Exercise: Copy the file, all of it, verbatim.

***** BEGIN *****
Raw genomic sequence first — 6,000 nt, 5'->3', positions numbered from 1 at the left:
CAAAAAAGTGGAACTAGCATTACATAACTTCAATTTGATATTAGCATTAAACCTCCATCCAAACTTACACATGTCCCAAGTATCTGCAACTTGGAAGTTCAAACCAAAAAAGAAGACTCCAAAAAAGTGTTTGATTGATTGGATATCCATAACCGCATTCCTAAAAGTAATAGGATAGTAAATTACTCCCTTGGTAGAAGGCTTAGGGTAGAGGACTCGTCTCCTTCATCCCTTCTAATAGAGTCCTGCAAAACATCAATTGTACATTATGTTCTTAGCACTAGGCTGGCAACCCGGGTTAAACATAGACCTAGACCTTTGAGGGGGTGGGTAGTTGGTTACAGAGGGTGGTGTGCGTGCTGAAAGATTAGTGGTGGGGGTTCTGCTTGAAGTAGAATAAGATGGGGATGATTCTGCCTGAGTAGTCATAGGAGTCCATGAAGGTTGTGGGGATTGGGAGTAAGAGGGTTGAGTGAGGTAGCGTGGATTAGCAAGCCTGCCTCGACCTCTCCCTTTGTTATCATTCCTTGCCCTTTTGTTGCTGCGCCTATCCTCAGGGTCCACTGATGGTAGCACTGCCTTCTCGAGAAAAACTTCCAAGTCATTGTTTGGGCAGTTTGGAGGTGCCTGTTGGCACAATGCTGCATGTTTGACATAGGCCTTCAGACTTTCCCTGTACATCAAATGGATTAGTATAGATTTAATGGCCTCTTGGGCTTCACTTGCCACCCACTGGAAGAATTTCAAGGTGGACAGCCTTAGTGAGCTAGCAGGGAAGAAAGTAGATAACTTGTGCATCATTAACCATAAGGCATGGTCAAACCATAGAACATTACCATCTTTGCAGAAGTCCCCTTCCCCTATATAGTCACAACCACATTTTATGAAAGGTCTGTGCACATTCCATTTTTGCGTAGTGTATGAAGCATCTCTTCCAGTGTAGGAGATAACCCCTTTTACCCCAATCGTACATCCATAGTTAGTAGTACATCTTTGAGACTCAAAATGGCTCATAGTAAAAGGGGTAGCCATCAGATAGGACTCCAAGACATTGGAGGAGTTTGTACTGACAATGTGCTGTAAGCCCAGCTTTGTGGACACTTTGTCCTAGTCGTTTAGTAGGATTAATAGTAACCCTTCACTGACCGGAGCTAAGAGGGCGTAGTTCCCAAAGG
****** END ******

Raw genomic sequence first — 6,000 nt, 5'->3', positions numbered from 1 at the left:
CAAAAAAGTGGAACTAGCATTACATAACTTCAATTTGATATTAGCATTAAACCTCCATCCAAACTTACACATGTCCCAAGTATCTGCAACTTGGAAGTTCAAACCAAAAAAGAAGACTCCAAAAAAGTGTTTGATTGATTGGATATCCATAACCGCATTCCTAAAAGTAATAGGATAGTAAATTACTCCCTTGGTAGAAGGCTTAGGGTAGAGGACTCGTCTCCTTCATCCCTTCTAATAGAGTCCTGCAAAACATCAATTGTACATTATGTTCTTAGCACTAGGCTGGCAACCCGGGTTAAACATAGACCTAGACCTTTGAGGGGGTGGGTAGTTGGTTACAGAGGGTGGTGTGCGTGCTGAAAGATTAGTGGTGGGGGTTCTGCTTGAAGTAGAATAAGATGGGGATGATTCTGCCTGAGTAGTCATAGGAGTCCATGAAGGTTGTGGGGATTGGGAGTAAGAGGGTTGAGTGAGGTAGCGTGGATTAGCAAGCCTGCCTCGACCTCTCCCTTTGTTATCATTCCTTGCCCTTTTGTTGCTGCGCCTATCCTCAGGGTCCACTGATGGTAGCACTGCCTTCTCGAGAAAAACTTCCAAGTCATTGTTTGGGCAGTTTGGAGGTGCCTGTTGGCACAATGCTGCATGTTTGACATAGGCCTTCAGACTTTCCCTGTACATCAAATGGATTAGTATAGATTTAATGGCCTCTTGGGCTTCACTTGCCACCCACTGGAAGAATTTCAAGGTGGACAGCCTTAGTGAGCTAGCAGGGAAGAAAGTAGATAACTTGTGCATCATTAACCATAAGGCATGGTCAAACCATAGAACATTACCATCTTTGCAGAAGTCCCCTTCCCCTATATAGTCACAACCACATTTTATGAAAGGTCTGTGCACATTCCATTTTTGCGTAGTGTATGAAGCATCTCTTCCAGTGTAGGAGATAACCCCTTTTACCCCAATCGTACATCCATAGTTAGTAGTACATCTTTGAGACTCAAAATGGCTCATAGTAAAAGGGGTAGCCATCAGATAGGACTCCAAGACATTGGAGGAGTTTGTACTGACAATGTGCTGTAAGCCCAGCTTTGTGGACACTTTGTCCTAGTCGTTTAGTAGGATTAATAGTAACCCTTCACTGACCGGAGCTAAGAGGGCGTAGTTCCCAAAGG